I hate to admit this, but my daughter Eden is often a lot more resourceful than I give her credit for. When she describes her day, she lays it out in chronological order, so I never know what comes next, and she pours all of her emotions into the story, which creates a bit of “parental” pressure in me (“Somebody wasn’t nice to my baby. I’ve got to help her”).
So I butt in with other ways to look at things and possible solutions (“Aren’t I clever?”). In return, I always get the same reaction, “Dad, I’m telling you about my day. I didn’t ask for your advice. I’ve already fixed it. Just listen”. Ouch!
“Serves you right”, you say. Fair enough.
What you have to realize, though, is that the problem does not stop there. You see, as much as Eden wants to be heard and fights for her right to speak, when it comes time for me to tell about my day, she takes my place in the conversation and butts in all the time. This tendency to rush is contagious. It is transmitted through behavior modeling from generation to generation.
Are you still paying attention or do already know what I am going to say next?
Our mind is wonderful thing because of this very ability of jumping to conclusions. In many cases, it saves us lots of time. We could not possibly decide to buy anything, not even the simplest thing, if our mind could not filter out unimportant things, like the precise composition of the plastic casing, when choosing a computer monitor. The monitor is supposed to show us things clearly. Who cares about the plastic bits.
Specifically, we do this to protect our sense of identity and our beliefs, even the ones that hurt us over and over again, like “I’m no good”. I have spent countless hours trying to convey simple suggestions against a barrage of objections, only to realize that when I suggested something, the other person was hearing, “He’s saying I’m no good and I need to change something to make him happy”.
How to be a better listener
This advice is simple and effective. It will help you at work, at home and with your friends. It will improve all of your relationships and make your life happier. Oh, and often, it will save you time.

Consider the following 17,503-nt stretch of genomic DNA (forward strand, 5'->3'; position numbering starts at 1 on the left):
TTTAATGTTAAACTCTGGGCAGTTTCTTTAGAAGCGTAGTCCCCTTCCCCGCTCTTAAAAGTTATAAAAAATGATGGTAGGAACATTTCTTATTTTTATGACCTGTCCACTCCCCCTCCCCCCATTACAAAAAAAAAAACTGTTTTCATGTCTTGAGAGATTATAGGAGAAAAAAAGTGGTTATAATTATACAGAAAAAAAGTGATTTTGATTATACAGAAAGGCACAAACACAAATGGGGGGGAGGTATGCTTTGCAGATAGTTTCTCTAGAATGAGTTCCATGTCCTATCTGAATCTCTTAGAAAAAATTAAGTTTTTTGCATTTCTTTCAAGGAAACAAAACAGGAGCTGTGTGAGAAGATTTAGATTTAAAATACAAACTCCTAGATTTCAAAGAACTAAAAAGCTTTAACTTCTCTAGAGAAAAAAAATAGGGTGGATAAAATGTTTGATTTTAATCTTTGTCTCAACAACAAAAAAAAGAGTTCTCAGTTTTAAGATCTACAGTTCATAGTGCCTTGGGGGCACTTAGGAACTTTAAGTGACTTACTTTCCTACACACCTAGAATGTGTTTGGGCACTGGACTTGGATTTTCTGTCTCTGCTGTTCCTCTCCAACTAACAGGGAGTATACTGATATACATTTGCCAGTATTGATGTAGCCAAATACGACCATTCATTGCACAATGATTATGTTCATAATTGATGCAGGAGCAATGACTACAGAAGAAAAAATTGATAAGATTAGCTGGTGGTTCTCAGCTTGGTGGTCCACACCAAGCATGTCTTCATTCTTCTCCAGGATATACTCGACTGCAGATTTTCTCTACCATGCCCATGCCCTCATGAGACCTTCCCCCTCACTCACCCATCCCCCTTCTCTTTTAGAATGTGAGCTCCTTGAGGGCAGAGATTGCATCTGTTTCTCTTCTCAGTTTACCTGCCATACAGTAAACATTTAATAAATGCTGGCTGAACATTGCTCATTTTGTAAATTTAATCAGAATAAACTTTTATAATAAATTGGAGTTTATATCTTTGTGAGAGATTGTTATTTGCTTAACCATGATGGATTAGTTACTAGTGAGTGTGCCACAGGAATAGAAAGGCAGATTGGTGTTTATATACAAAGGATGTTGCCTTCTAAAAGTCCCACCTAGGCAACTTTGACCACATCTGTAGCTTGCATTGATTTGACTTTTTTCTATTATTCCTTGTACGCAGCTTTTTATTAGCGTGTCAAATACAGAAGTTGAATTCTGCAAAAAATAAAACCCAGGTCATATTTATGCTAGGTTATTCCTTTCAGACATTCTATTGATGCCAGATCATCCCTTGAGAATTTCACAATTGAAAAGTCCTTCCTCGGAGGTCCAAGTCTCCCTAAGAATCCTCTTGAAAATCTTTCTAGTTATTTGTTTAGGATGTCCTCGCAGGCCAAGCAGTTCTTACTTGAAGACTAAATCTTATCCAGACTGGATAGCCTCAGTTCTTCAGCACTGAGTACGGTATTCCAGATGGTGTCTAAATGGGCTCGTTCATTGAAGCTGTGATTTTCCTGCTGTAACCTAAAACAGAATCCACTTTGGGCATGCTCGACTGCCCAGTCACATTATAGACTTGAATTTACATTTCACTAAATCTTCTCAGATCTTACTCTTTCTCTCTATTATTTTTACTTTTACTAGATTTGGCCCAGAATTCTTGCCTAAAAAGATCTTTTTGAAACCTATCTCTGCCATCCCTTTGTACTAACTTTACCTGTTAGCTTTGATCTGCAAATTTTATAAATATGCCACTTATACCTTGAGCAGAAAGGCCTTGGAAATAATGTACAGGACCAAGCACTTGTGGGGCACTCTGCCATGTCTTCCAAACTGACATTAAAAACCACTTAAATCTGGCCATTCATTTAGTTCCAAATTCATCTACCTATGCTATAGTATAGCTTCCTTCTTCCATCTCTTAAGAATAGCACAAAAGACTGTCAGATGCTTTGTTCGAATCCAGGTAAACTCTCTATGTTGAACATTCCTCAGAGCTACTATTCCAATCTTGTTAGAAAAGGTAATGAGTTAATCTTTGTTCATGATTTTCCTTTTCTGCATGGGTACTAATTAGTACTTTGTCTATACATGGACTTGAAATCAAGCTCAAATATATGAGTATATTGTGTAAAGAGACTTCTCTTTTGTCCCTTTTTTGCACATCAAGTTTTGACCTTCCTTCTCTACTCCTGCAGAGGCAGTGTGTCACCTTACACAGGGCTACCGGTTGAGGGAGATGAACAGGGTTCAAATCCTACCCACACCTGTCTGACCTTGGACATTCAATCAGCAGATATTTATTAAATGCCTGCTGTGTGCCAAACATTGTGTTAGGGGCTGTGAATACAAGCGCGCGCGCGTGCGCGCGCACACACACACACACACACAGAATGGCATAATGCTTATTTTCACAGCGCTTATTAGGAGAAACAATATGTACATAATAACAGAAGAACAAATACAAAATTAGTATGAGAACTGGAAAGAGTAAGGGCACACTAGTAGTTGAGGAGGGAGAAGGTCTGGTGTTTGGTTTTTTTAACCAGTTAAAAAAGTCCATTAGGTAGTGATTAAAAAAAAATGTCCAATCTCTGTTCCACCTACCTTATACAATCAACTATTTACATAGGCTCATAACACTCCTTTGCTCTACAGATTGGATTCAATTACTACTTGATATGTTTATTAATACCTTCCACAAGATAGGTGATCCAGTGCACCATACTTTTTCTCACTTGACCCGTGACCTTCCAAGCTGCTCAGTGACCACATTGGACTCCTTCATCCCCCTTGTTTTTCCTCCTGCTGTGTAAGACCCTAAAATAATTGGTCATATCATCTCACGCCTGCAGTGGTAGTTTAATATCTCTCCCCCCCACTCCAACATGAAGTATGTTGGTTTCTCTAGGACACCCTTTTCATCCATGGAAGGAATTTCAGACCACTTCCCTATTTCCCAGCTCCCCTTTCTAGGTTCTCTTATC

- As often as you remember, take a few deep breaths. A deep breath involves exhaling (letting out) all the air from your lungs down to your stomach and then inhaling as much air as you can. After exhaling, stop breathing for as long as you can without making an effort and then inhale.
Do it now.
Can you feel the pressure gone?
- Whenever you feel “I have no time for this” pressure in a conversation, take a deep breath and listen for just a little bit longer.
- Whenever you feel “I’m no good” pressure in a conversation, take a deep breath, listen for as long as you can and then ask, “What do you mean?”
- When you strongly believe the conversation is straying, take a deep breath and calmly ask, “How is this related to <the topic>?”
- When you have something burning on the stove and you really cannot spend the time to listen, smile and say, “I’d like to listen to this, but I can’t right now. Let’s talk in the evening/in an hour/etc” (sorry, no time for deep breaths on this one).
- When you just cannot wait to know the end, take a deep breath, smile and say, “Can you please tell me where this is going, so that I can listen?”
- When it seems like you have heard it all before, (you guess it) breathe deeply, smile and ask, “Is this any different to yesterday/last week/etc?”
- When it is important for you to get it right, ask the other person clarifying questions – “What do you mean?” or “Are you saying that…”
You get it, right? Get yourself into “listening mode” and keep yourself there by noticing your own pressures and applying generous doses of deep (not heavy, just deep) breathing, smiles and questions that will make it easier for you to listen.
Any more listening ideas? Happy to read them in your comments, so please share.